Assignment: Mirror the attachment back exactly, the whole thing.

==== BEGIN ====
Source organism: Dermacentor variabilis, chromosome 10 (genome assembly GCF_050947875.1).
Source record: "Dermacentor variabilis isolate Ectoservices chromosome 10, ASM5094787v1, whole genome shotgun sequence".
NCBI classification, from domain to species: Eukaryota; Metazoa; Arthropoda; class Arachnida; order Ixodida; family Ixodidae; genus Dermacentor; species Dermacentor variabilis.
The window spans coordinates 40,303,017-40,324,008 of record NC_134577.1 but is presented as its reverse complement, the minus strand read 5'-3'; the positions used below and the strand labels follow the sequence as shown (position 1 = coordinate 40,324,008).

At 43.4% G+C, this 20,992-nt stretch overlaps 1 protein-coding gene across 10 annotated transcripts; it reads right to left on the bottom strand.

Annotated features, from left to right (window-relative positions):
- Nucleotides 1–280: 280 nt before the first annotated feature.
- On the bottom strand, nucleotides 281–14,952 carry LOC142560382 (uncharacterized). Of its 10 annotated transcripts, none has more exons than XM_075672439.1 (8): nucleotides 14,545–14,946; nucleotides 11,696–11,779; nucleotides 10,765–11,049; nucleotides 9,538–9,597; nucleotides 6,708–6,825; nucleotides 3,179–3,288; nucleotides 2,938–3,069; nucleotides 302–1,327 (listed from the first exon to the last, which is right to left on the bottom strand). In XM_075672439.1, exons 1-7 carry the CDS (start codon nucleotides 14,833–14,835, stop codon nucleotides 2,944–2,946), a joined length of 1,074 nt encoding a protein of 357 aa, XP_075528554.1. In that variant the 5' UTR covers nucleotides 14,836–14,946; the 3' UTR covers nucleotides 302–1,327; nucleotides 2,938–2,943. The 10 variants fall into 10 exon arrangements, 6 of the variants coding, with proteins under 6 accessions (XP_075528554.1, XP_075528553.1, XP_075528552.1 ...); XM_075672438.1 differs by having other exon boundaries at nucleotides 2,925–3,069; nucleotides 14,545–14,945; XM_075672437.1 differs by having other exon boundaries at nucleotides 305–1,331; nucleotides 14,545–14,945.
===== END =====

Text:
Source organism: Dermacentor variabilis, chromosome 10 (genome assembly GCF_050947875.1).
Source record: "Dermacentor variabilis isolate Ectoservices chromosome 10, ASM5094787v1, whole genome shotgun sequence".
NCBI classification, from domain to species: Eukaryota; Metazoa; Arthropoda; class Arachnida; order Ixodida; family Ixodidae; genus Dermacentor; species Dermacentor variabilis.
The window spans coordinates 40,303,017-40,324,008 of record NC_134577.1 but is presented as its reverse complement, the minus strand read 5'-3'; the positions used below and the strand labels follow the sequence as shown (position 1 = coordinate 40,324,008).

At 43.4% G+C, this 20,992-nt stretch overlaps 1 protein-coding gene across 10 annotated transcripts; it reads right to left on the bottom strand.

Annotated features, from left to right (window-relative positions):
- Nucleotides 1–280: 280 nt before the first annotated feature.
- On the bottom strand, nucleotides 281–14,952 carry LOC142560382 (uncharacterized). Of its 10 annotated transcripts, none has more exons than XM_075672439.1 (8): nucleotides 14,545–14,946; nucleotides 11,696–11,779; nucleotides 10,765–11,049; nucleotides 9,538–9,597; nucleotides 6,708–6,825; nucleotides 3,179–3,288; nucleotides 2,938–3,069; nucleotides 302–1,327 (listed from the first exon to the last, which is right to left on the bottom strand). In XM_075672439.1, exons 1-7 carry the CDS (start codon nucleotides 14,833–14,835, stop codon nucleotides 2,944–2,946), a joined length of 1,074 nt encoding a protein of 357 aa, XP_075528554.1. In that variant the 5' UTR covers nucleotides 14,836–14,946; the 3' UTR covers nucleotides 302–1,327; nucleotides 2,938–2,943. The 10 variants fall into 10 exon arrangements, 6 of the variants coding, with proteins under 6 accessions (XP_075528554.1, XP_075528553.1, XP_075528552.1 ...); XM_075672438.1 differs by having other exon boundaries at nucleotides 2,925–3,069; nucleotides 14,545–14,945; XM_075672437.1 differs by having other exon boundaries at nucleotides 305–1,331; nucleotides 14,545–14,945.